(This post is part of a blog series. In case you haven’t read it, here’s the first post.)
We now got serious about the design studio. We had long discussions about which options we had to have (“D” package, AKA all-wheel drive, because snow; light-colored interior, because sun; Deep Blue Metallic, because duh) and which we could live without (deluxe sound system, power package, special effects lighting).
We looked at the Autopilot option, scratched our heads because we didn’t really understand it, and decided against it. We wanted to be in control of the car, thanks. That’s why we liked manual transmissions.
This turned out to be a bad decision. More on that later.
We saw that Tesla was offering the 85 kilowatt-hour (kWh) battery pack for a mere $5k more than the 70 kWh pack.
85 kWh = about 275 miles of range
70 kWh = about 235 miles of range
Difference = about 40 miles of range
Going up to the 90 kWh pack (about 295 miles of range) would add another $5k to the cost. That’s $5k more for an extra 20 miles of range. We decided to go with the 85.
Why not the 70? Because we wanted to be able to drive into Albuquerque, pick up friends, drive to Santa Fe and party around, then drive our friends home and get back to our own home all on one charge. A range of 235 miles would be cutting it too close for comfort. The 275 mile range would allow a more reasonable safety margin.
This was our first taste of Range Anxiety. More on that later.
By the way, neither the 70 kWh nor the 85 kWh battery pack is available on the Model S now. Ever on the watch for higher efficiency, Tesla is streamlining its options. (The current Model S battery options are 75 kWh, 90 kWh, and 100 kWh. Rumor has it the 90k will soon be phased out. The smaller Model 3 coming out in July 2017 is expected to offer 60 kWh up to 75 kWh batteries.)
As a nod to luxury, and a consolation prize for not getting the really cool but totally frivolous lighting package (light-up door handles!), we added a sunroof.
Bottom line with the options we wanted: $89,000.
We would get a federal tax credit for buying an electric car. That would knock $7,500 off the price. Still, ouch.
We took a hard look at our finances. We had a loan on the Camry, and we had a pickup that was paid off. Selling the truck (sob) would give us enough to pay off the Camry, leaving us with only the Model S to pay for.
I had some inheritance money, earmarked for retirement, but I was willing to put part of it toward a down-payment. I also had a sale coming up for the first book in my most popular novel series. I decided that if that sale generated a certain amount of income, I’d be willing to put the money toward a Tesla, and match the amount from my inheritance. That would bring us up to about half the cost of the Model S. My spouse agreed that if all that fell into place, he would be willing to make the payments on a loan for the balance.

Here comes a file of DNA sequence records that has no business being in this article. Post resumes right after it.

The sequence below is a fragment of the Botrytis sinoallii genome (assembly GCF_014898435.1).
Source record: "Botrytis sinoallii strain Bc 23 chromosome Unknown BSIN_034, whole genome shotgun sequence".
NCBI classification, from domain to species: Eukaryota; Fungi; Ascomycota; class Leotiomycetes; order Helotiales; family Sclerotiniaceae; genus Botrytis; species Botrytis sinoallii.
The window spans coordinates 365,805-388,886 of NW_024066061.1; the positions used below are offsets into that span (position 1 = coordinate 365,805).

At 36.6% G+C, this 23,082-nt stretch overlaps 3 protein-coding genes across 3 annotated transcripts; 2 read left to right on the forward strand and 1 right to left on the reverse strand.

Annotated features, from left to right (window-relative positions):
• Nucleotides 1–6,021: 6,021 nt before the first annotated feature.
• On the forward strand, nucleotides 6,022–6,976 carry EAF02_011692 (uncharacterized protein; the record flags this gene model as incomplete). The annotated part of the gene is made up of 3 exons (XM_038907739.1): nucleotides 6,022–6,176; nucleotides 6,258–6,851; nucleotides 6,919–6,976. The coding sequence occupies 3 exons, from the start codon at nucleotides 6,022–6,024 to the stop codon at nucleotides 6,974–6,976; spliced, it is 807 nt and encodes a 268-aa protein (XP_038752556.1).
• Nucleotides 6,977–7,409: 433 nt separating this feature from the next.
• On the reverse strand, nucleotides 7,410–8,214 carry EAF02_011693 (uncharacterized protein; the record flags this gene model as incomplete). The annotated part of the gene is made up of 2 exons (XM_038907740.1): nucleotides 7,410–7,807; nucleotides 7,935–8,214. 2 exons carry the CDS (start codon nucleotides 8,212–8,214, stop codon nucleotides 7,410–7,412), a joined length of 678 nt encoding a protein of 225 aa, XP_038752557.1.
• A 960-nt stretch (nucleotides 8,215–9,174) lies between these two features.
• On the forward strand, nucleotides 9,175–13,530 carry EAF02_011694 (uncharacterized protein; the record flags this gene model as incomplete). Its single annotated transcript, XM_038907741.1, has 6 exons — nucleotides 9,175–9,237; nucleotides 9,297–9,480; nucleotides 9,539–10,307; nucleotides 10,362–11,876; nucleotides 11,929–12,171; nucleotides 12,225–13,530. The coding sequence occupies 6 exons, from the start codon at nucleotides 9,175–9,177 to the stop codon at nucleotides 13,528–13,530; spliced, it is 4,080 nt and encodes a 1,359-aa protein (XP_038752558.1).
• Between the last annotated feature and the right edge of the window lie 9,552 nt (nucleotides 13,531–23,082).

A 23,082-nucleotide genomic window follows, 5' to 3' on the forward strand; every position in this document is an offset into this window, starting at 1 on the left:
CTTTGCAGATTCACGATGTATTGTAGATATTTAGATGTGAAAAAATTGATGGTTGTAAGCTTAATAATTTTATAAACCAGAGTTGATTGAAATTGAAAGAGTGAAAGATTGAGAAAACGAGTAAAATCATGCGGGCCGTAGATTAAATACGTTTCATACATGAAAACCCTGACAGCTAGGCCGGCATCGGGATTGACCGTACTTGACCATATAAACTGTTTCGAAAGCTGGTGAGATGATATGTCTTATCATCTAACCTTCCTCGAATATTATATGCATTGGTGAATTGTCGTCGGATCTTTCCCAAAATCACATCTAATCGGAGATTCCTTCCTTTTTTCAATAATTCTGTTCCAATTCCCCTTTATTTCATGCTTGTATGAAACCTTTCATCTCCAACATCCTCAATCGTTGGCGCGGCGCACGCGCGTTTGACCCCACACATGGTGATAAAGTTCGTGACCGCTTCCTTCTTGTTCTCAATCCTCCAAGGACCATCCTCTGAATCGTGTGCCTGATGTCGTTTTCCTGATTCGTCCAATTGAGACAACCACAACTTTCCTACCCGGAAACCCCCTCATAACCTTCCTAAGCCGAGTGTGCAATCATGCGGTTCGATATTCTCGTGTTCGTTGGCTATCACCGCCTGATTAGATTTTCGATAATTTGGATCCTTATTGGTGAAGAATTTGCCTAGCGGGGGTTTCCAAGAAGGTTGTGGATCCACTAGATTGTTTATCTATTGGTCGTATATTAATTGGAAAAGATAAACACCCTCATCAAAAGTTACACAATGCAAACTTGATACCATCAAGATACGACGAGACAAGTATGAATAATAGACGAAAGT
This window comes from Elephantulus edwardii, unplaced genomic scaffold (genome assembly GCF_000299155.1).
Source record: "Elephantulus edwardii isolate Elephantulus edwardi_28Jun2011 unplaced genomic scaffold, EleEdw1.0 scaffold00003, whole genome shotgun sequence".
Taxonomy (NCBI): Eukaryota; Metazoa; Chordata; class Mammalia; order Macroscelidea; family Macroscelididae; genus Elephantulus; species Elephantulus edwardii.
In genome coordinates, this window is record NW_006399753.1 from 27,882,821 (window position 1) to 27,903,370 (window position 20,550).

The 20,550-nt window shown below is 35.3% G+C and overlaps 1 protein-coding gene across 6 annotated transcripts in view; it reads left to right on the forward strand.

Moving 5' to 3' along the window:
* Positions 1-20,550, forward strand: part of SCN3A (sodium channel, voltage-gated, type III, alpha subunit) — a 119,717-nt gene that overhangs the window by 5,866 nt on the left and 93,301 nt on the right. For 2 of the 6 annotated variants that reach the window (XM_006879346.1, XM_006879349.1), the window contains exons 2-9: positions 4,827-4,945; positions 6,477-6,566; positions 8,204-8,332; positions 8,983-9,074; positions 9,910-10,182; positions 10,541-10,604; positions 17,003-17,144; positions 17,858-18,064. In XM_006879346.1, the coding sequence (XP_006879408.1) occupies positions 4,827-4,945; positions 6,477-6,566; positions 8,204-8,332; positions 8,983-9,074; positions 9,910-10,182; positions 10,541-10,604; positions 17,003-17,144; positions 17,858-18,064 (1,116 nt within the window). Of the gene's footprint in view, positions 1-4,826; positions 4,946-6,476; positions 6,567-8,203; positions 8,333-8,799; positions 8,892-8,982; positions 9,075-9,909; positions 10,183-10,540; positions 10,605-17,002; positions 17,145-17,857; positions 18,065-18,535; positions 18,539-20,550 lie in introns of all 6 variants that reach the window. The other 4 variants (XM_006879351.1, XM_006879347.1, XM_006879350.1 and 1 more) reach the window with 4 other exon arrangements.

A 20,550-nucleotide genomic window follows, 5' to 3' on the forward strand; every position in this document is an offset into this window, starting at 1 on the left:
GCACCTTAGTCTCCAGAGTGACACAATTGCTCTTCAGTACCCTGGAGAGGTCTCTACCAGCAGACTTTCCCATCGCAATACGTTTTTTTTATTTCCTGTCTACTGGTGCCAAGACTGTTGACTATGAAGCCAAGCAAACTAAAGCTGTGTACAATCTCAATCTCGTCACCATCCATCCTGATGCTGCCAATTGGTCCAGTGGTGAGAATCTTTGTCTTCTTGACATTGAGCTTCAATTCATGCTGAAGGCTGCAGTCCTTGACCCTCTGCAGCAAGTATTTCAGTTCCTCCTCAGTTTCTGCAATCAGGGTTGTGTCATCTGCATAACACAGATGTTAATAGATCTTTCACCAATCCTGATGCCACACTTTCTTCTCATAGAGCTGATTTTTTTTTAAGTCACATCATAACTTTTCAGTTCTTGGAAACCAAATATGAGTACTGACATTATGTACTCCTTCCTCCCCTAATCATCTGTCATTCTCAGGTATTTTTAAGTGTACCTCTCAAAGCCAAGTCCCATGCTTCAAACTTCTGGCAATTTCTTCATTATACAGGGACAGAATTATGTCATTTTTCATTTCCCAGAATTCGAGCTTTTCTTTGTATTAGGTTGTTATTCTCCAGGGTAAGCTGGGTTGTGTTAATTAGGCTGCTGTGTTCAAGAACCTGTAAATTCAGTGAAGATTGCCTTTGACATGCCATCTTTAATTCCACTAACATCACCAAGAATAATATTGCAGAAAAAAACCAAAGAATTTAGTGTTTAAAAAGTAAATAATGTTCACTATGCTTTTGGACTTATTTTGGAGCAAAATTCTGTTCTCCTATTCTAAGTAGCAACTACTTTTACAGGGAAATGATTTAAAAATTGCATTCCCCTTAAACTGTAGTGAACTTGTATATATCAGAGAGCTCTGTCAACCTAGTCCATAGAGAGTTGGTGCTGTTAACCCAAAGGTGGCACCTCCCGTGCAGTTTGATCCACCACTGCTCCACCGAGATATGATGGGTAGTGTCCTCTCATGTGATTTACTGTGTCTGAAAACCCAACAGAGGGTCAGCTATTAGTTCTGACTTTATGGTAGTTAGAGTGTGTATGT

This was not a trivial decision. We had never, ever imagined spending anything near this amount on a car.
But we weren’t just buying a car. We were investing in the future. Part of the money we were spending would go toward the development of the Model 3, that more-affordable car that had first sparked our interest. Part of the money would go toward expanding the network of Tesla Superchargers (high-speed chargers spaced along major roads, designed to facilitate long-distance driving). And as owners of a Model S, we’d be entitled to use those Superchargers for free, forever.*
That’s the thing about buying a Tesla. The cost looks scary. But it’s all up front.
After you buy the car, your fuel costs drop to about a third of what they were. Your maintenance costs are almost nil. No oil changes, no spark plugs, hoses, etc. No muffler, no transmission. The Tesla has very few moving parts.
Keeping our lovely Camry going was costing us about $1200/year in maintenance and another $2000 in fuel costs. So that’s about $3200 per year in additional cost. By 2015, the Camry we’d paid $28k for had now cost us over $34k. (We still own it today, though we’re driving it a lot less. In 2017, the total cost is up to about $38k, coming up on half the cost of our dream Model S.)
Yes, electricity to charge a Tesla costs something, but not nearly as much as gasoline. If you do all your charging at the Supercharger (which is not only inconvenient but lame), it might be free*. Or, to quote Matthew Inman (creator of The Oatmeal) again, your car might be powered by the motherfreakin’ sun. More on that later.
My book promotion went live in October of 2015. It did very well, so that within about ten days, it had generated the target amount I had decided on.
We drank champagne. My spouse got pre-approval for a loan in the amount we had planned for. We put the truck up for sale. We ordered a dedicated charger for our garage, and had it installed. (This wasn’t strictly necessary; you can charge a Tesla using its included cable and a dryer socket, but a dedicated Tesla charger is more convenient.)
Then in mid-November, we went online to the Tesla Design Studio, entered our credit card number for the minimum down payment, and clicked the “Place Order” button.
Our lives would never be the same.
(Next week: Part 3. Anticipation)
*The free-forever deal was discontinued after January 2017, then reinstated for Model S and Model X owners in May 2017, but new car purchasers can only get it by using a referral code from an existing Tesla owner, like this one: http://ts.la/pat9663 (good for five referrals, after which it expires).
If your Tesla dreams are serious, you have until January 31, 2018, to order a Model S or Model X using the referral code and get free unlimited Supercharging for as long as you own your car. If you’re looking at solar, the same code gets you a 5-year extended limited warranty on a new solar energy system installation.
Or just go to Tesla.com and play with the design studio! You can whip up your dream car online without committing to buy.